We arrived around 10am and as we paid we took a map of the island. Its not a huge island, so we were able to see everything in a few hours. The weather was beautiful and we wandered and admired all the flower displays.

The gardens are perfectly manicured, yet i didnt see one gardener….im wondering if they work during the night .-)

I am going to be posting a second part to Mainau Island later next week. I have so many more photos to share!

Let me know if you have ever been to Mainau and what you thought!?

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What to do in the garden this month – September

Southern Hemisphere

I know the weather is warming up in Australia so hopefully it will be a beautiful Spring!

Spring is my favourite time of year. Not only because everything is starting to wake up after months of cold weather, but because its actually the best time to get out into your garden and prepare it before the Summer arrives. As we all know, Summer is not a good time to garden. Especially in Australia!

Plant now

1. Capsicum – Along with zucchini and eggplant, you’ll be able to harvest these all summer long. Its best to grow the seedlings in pun nets and then transplant them into the garden bed.

2. Rockmelon – Perfect to plant now the frost is gone. Make sure the soil is prepared with organic fertiliser before sewing. Harvest when stem pulls away easily, then let ripen for a couple of days.

3. Watermelon – Plant seeds in well fertilised soil. Allow plenty of light and space as possible. Harvest when the underside turns yellow and sounds hollow when tapped.


What to do 

1. Attack weeds – Unfortunately the warmer weather brings lots of problems too. Weeds and bugs can spread quickly unless you deal with them promptly. Annual weeds should not have gone to seed yet, so you break their lifestyle by removing them now. Bulbous weeds, such as onion weed, oxtails and onion grass take up poisons best when they are actively growing. Round up is most effective when applied in Spring.

 2. Patrol aphids – Watch out for aphids on the new growth of plants (particularly roses and maples) Organic sprays are available, but i prefer to use Pest Oil or even soapy water works fantastically!

3. Fertilise citrus – If you have potted citrus, give them some extra TLC now that they are coming into flower by dosing them up with a liquid fertiliser. Mulch around the base with chopped sugar cane (be careful not to contact the trunk with the lunch)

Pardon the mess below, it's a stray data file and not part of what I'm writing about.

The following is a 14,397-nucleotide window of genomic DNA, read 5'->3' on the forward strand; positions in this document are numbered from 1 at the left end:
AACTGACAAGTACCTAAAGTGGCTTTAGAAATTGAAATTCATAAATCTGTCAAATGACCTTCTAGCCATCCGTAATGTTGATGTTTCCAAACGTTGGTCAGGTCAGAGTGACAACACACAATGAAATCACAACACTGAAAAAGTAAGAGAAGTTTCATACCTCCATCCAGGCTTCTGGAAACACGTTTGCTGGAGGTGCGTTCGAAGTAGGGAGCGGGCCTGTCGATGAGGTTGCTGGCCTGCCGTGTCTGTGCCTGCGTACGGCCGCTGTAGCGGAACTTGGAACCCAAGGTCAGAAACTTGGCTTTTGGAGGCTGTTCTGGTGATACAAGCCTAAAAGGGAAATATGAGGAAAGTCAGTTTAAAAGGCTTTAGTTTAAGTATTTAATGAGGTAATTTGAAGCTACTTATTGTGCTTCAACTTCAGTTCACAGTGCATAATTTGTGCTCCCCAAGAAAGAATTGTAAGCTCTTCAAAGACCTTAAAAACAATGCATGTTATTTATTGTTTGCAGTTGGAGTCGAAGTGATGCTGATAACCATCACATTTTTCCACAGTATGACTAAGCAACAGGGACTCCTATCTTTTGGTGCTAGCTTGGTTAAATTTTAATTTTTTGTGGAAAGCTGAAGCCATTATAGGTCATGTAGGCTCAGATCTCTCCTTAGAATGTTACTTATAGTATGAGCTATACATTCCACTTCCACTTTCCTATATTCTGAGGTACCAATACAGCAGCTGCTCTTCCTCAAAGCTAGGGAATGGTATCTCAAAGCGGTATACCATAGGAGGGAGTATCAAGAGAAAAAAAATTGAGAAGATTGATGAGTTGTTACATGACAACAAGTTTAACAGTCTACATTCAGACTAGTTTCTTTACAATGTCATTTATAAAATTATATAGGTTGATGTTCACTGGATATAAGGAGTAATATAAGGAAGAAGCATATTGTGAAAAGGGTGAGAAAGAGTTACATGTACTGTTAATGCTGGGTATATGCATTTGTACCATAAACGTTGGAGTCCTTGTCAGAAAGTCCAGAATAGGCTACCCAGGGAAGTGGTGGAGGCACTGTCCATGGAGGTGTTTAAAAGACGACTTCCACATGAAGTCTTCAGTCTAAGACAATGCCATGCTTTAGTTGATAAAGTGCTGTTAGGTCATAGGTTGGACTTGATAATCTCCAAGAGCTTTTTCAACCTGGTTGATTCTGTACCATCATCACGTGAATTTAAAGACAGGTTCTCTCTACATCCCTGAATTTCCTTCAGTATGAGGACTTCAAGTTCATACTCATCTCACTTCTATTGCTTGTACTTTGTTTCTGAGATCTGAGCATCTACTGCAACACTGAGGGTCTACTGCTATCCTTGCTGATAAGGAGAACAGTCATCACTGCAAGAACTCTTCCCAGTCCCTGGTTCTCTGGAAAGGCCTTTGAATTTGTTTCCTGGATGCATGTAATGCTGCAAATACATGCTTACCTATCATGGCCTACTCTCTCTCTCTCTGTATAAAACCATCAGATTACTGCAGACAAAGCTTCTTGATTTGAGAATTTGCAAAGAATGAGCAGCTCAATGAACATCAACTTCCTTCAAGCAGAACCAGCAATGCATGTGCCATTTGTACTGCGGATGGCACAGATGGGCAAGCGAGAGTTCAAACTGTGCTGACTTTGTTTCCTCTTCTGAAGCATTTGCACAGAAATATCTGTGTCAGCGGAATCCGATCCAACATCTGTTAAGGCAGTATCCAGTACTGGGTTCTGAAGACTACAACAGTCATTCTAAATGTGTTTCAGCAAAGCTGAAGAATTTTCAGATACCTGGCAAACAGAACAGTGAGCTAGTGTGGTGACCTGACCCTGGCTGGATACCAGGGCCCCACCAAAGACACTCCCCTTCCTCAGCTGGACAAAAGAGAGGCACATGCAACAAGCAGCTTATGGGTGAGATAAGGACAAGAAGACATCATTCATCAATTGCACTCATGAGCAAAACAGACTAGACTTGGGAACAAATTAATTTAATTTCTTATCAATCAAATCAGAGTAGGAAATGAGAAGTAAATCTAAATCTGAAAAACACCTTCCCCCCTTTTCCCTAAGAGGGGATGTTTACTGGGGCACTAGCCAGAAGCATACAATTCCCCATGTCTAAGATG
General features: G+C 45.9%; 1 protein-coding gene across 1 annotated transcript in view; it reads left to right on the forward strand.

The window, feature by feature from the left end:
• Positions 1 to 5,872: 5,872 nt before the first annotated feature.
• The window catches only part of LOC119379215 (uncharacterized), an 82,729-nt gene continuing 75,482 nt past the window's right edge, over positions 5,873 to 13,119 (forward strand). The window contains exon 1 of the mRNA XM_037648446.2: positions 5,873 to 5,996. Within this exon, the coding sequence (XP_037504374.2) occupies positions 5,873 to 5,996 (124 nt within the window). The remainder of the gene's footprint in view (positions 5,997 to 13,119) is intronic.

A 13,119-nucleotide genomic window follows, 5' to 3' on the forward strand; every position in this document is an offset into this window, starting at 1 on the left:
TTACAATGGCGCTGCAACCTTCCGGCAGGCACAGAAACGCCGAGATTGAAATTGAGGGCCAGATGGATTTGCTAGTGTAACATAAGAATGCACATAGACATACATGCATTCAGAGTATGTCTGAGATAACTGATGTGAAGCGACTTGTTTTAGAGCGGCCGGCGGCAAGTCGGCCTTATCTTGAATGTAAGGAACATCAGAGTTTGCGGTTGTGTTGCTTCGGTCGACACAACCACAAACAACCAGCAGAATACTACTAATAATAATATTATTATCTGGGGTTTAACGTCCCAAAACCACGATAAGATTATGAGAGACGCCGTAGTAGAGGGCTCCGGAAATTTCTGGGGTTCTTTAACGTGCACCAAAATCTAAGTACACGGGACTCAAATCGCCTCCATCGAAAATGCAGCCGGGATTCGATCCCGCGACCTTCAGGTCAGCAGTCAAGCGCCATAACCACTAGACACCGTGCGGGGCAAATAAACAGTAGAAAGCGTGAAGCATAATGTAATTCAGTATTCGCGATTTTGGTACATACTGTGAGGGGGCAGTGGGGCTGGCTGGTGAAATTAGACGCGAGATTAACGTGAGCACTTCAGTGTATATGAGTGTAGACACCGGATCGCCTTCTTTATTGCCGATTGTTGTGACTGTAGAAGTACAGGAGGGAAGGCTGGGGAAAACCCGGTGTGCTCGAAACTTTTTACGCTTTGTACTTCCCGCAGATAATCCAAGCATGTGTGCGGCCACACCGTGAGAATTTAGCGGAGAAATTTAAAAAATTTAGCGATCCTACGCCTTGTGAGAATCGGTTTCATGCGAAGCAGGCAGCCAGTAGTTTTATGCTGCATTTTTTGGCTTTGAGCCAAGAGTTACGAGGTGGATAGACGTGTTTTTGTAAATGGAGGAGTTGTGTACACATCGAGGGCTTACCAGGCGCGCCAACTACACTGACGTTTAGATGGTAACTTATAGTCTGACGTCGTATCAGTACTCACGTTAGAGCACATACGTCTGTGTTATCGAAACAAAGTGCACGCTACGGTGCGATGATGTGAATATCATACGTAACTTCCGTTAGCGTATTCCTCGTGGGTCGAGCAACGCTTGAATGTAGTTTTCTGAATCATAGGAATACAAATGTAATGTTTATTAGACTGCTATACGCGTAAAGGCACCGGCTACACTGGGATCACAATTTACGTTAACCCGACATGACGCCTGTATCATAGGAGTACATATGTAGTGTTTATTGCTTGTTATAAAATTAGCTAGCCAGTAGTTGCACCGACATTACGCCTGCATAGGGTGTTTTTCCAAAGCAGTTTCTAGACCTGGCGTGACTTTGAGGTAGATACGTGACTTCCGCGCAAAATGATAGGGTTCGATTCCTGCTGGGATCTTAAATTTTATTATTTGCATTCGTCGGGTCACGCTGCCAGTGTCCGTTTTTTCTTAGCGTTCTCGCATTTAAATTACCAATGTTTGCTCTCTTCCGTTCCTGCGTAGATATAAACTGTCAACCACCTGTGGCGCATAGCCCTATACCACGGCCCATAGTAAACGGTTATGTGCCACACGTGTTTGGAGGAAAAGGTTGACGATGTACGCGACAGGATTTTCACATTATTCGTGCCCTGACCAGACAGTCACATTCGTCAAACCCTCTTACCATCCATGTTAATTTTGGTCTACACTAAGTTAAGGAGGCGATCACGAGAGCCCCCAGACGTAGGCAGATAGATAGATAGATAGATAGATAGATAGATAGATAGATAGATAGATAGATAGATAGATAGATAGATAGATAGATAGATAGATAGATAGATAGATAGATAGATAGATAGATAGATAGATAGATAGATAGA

4. Prune climbers – Spring also means some of our best loved climbers are in full swing. Jasmine, Wisteria and Clematis to name a few are bursting with flowers and bees.


What to plant 

As soon as frosts are finished, think about planting petunia, phlox and salvia seedlings. Likewise, many frost tender vegetables and trailing ground cover fruits can be planted now as seeds. Plant eggplant, capsicum, zucchini.

Fill in the lawn. Now is a great time to either sow seed or lay turf s it takes root ready for backyard summer cricket! Look for varieties that suit your climate. You can ask your local garden centre for advise.

I will also be posting about turf and available varieties later this month.



Northern Hemisphere 

September is generally a cooler month than August and the days are noticeably shorter. While there’s not as much to do in the ornamental garden at this time of the year, if you have a fruit or vegetable patch, you’ll be busy reaping the rewards of harvest. It’s also time to get out and start planting spring-flowering bulbs for next year and you can collect seeds for next summer’s colour too. Make the most of the remaining warmth while you can!

What to do 

1. It is important to remove perennial weeds from your lawn, as these will be difficult to control until the lawn is established. Unfortunately i think the best way to remove weeds is to pull them out by hand. Unless you have a huge lawn, then spraying with something like Glyphosate is necessary.

2. Deadheading of roses should be done regularly, and flowers trimmed just above the top of the stem.

3. The runners of new strawberry plants should be secured of compost or soil allowing them to root.

4. Plant spring flowering bulbs now.

5. Sow sweet peas in the greenhouse.

6. Sow other hardy annuals (e.g. CalendulaCentaurea and poppies)

7. Mow less frequently, and raise the height of cut as the growth rate of the grass slows down.